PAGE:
National Oceanic and
Atmospheric Administration
United States Department of Commerce


FY 2014

The sun, moon, wind, and biological imperative—Shaping contrasting wintertime migration and foraging strategies of adult male and female northern fur seals (Callorhinus ursinus)

Sterling, J.T., A.M. Springer, S.J. Iverson, S.P. Johnson, N.A. Pelland, D.S. Johnson, M.A. Lea, and N.A. Bond

PLoS ONE, 9(4), e93068, doi: 10.1371/journal.pone.0093068 (2014)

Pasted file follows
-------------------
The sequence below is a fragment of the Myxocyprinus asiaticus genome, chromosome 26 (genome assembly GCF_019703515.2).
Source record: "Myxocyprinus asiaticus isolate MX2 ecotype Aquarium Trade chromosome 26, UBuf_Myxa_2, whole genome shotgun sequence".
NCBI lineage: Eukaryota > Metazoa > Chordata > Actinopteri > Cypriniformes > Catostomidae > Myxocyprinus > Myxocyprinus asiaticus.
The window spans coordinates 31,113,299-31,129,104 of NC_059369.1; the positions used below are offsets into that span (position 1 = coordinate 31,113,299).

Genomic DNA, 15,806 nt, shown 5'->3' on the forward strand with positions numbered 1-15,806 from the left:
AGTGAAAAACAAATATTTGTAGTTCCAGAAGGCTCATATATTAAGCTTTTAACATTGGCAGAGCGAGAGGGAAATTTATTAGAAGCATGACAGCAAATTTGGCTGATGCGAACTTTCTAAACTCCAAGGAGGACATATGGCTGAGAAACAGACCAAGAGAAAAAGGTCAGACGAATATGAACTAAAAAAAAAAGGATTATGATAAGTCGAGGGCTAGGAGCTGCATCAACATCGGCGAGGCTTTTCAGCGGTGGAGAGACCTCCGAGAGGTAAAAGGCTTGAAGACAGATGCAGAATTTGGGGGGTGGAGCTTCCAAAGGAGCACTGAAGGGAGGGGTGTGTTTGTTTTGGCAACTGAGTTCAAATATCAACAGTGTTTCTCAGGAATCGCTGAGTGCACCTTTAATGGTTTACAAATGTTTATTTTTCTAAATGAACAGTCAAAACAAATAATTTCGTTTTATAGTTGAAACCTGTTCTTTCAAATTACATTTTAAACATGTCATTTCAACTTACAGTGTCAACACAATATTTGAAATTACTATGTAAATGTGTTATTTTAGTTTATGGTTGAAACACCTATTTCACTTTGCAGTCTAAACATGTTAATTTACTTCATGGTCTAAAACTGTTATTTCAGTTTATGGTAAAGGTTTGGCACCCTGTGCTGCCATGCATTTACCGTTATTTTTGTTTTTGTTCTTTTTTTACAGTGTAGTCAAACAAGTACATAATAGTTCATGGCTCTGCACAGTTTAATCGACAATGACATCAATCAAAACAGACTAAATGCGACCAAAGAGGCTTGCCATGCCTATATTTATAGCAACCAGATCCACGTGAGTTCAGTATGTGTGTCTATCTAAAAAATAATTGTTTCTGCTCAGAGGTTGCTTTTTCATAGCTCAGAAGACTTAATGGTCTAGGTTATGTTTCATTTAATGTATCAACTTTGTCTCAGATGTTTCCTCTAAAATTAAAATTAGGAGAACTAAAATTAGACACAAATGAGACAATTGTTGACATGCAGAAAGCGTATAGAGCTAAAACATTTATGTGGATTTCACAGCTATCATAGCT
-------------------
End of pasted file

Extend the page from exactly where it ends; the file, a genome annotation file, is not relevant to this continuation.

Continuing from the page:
Adult male and female northern fur seals (Callorhinus ursinus) are sexually segregated in different regions of the North Pacific Ocean and Bering Sea during their winter migration. Explanations for this involve interplay between physiology, predator-prey dynamics, and ecosystem characteristics, however possible mechanisms lack empirical support. To investigate factors influencing the winter ecology of both sexes, we deployed five satellite-linked conductivity, temperature, and depth data loggers on adult males, and six satellite-linked depth data loggers and four satellite transmitters on adult females from St. Paul Island (Bering Sea, Alaska, USA) in October 2009. Males and females migrated to different regions of the North Pacific Ocean: males wintered in the Bering Sea and northern North Pacific Ocean, while females migrated to the Gulf of Alaska and California Current. Horizontal and vertical movement behaviors of both sexes were influenced by wind speed, season, light (sun and moon), and the ecosystem they occupied, although the expression of the behaviors differed between sexes. Male dive depths were aligned with the depth of the mixed layer during daylight periods and we suspect this was the case for females upon their arrival to the California Current. We suggest that females, because of their smaller size and physiological limitations, must avoid severe winters typical of the northern North Pacific Ocean and Bering Sea and migrate long distances to areas of more benign environmental conditions and where prey is shallower and more accessible. In contrast, males can better tolerate often extreme winter ocean conditions and exploit prey at depth because of their greater size and physiological capabilities. We believe these contrasting winter behaviors 1) are a consequence of evolutionary selection for large size in males, important to the acquisition and defense of territories against rivals during the breeding season, and 2) ease environmental/physiological constraints imposed on smaller females

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